A Note from Me (Apr 23, 2021)

Dear friends:

It’s been school vacation week here, and with a school directly across the street from our house, we definitely notice. Brownie is happy: there are no school buses lined up BLINKING THEIR INFERNAL LIGHTS with the sole intent of terrorizing him out of his morning walk; he’ll see one measly little amber light and it’s NOPE and a hard right-turn into the driveway for a quick pee and then a race back inside. And spring vacation also means we usually can take a discreet walk in the school playground without fear of the janitor taking us unawares and yelling NO DOGS ALLOWED.

This week has been extra good because, in the absence of the students, the school has been taking the opportunity to kaboom the crap out of its decaying parking lot and facade with all manner of exciting excavators, tree choppers, and that thing with the giant hands. My downstairs friend Oscar (pictured) calls ʼem all Mike Mulligan. Truck books for everybody!

Elissa decided this is a good week to re-up Christopher Myers’s 2013 essay “Young Dreamers.” It will always be a good week for that, unfortunately. She has compiled a list of books to “augment and enrich the image libraries people carry in their hearts,” as Myers writes; see also our talking about race and making a difference tags.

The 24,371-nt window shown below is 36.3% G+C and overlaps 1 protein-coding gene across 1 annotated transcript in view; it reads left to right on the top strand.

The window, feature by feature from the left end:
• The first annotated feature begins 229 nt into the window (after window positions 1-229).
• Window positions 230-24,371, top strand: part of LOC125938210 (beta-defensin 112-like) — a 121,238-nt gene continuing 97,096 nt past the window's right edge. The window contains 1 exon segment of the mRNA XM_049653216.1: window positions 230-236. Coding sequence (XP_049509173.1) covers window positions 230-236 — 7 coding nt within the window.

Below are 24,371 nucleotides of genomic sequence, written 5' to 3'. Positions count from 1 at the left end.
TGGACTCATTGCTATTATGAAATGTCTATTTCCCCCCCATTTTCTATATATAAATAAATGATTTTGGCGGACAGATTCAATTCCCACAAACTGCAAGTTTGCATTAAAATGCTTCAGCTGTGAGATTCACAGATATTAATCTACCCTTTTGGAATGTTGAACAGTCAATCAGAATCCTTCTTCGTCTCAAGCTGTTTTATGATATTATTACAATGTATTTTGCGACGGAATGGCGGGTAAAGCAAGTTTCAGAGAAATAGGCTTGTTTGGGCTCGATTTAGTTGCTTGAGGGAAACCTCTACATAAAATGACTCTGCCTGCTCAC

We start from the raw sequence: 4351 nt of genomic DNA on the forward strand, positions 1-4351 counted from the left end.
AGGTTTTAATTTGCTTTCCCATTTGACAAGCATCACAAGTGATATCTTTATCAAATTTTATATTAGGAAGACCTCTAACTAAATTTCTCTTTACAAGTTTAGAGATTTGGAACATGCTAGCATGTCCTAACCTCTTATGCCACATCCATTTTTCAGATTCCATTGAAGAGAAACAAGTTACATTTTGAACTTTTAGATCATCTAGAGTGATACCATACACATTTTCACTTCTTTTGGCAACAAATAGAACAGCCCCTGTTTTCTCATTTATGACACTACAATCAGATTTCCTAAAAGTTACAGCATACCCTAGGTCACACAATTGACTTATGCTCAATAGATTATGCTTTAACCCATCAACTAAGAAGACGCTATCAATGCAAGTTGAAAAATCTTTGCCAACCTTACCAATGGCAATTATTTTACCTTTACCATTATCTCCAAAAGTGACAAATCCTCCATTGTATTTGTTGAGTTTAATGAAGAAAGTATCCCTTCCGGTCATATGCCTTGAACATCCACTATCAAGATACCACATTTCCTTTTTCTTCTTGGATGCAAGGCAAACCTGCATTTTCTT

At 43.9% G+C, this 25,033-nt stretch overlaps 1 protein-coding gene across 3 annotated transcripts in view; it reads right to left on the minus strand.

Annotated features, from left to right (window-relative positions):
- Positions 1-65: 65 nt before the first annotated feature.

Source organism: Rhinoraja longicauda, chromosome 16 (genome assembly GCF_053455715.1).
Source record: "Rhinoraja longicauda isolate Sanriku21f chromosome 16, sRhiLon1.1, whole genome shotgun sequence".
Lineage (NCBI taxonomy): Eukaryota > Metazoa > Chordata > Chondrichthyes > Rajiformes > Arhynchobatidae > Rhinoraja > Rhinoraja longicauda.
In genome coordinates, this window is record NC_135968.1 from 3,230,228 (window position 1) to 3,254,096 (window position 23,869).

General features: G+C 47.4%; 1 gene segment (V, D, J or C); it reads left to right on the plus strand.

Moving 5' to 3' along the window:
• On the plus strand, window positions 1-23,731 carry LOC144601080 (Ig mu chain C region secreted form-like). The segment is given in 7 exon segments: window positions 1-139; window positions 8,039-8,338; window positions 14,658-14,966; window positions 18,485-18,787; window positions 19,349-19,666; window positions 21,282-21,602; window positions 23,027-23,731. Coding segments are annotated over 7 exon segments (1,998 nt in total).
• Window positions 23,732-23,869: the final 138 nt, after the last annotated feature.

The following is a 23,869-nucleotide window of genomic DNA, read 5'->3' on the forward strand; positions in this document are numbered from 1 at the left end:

Bruce and I have officially given up on reaching the pinnacle of The Magic Mountain, although he got further than I did (and in French!). When I began cultivating an active hostility toward Thomas Mann (for repetitive dithering) and could no longer approach the book with the goodwill any book deserves (hate-reading being bad for one’s immortal soul)*, I decided it was time to turn back, or jump off, or whatever the right metaphor is. Now we are reading the Aeneid, and I’m loving it, although bearing in mind that its contemporaneous readers would have been far better versed in its Homeric forebears than am I. Do they still read The Odyssey in the seventh grade? Can I go back? Wanna come with?**



* I’m trying to take to heart Benjamin Dreyer’s warning about parentheses but it’s hard to do without them!

**Cindy wanted me to add “me” here, but I remain faithful to Chicago style.

Roger Sutton
Roger Sutton
Roger Sutton has been the editor in chief of The Horn Book, Inc, since 1996. He was previously editor of The Bulletin of the Center for Children's Books and a children's and young adult librarian. He received his M.A. in library science from the University of Chicago in 1982 and a B.A. from Pitzer College in 1978. Follow him on Twitter: @RogerReads.

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